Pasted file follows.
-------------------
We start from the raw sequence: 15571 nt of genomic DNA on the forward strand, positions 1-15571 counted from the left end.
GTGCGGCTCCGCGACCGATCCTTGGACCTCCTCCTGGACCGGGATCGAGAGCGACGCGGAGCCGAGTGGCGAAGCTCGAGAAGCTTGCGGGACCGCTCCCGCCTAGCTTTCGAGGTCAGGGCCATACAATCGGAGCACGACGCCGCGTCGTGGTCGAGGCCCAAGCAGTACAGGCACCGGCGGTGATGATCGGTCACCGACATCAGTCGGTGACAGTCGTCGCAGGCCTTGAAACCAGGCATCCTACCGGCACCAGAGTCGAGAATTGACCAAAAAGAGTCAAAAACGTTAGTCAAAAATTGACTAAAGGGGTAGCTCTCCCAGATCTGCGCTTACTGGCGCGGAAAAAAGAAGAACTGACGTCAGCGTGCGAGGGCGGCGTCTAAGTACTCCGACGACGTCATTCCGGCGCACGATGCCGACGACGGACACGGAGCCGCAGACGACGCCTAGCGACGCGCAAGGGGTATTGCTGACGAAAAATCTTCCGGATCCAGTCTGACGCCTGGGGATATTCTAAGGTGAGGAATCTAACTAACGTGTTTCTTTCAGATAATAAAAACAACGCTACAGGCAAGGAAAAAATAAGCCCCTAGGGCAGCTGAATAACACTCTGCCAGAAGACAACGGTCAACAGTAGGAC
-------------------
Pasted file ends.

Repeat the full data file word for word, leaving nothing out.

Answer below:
We start from the raw sequence: 15571 nt of genomic DNA on the forward strand, positions 1-15571 counted from the left end.
GTGCGGCTCCGCGACCGATCCTTGGACCTCCTCCTGGACCGGGATCGAGAGCGACGCGGAGCCGAGTGGCGAAGCTCGAGAAGCTTGCGGGACCGCTCCCGCCTAGCTTTCGAGGTCAGGGCCATACAATCGGAGCACGACGCCGCGTCGTGGTCGAGGCCCAAGCAGTACAGGCACCGGCGGTGATGATCGGTCACCGACATCAGTCGGTGACAGTCGTCGCAGGCCTTGAAACCAGGCATCCTACCGGCACCAGAGTCGAGAATTGACCAAAAAGAGTCAAAAACGTTAGTCAAAAATTGACTAAAGGGGTAGCTCTCCCAGATCTGCGCTTACTGGCGCGGAAAAAAGAAGAACTGACGTCAGCGTGCGAGGGCGGCGTCTAAGTACTCCGACGACGTCATTCCGGCGCACGATGCCGACGACGGACACGGAGCCGCAGACGACGCCTAGCGACGCGCAAGGGGTATTGCTGACGAAAAATCTTCCGGATCCAGTCTGACGCCTGGGGATATTCTAAGGTGAGGAATCTAACTAACGTGTTTCTTTCAGATAATAAAAACAACGCTACAGGCAAGGAAAAAATAAGCCCCTAGGGCAGCTGAATAACACTCTGCCAGAAGACAACGGTCAACAGTAGGAC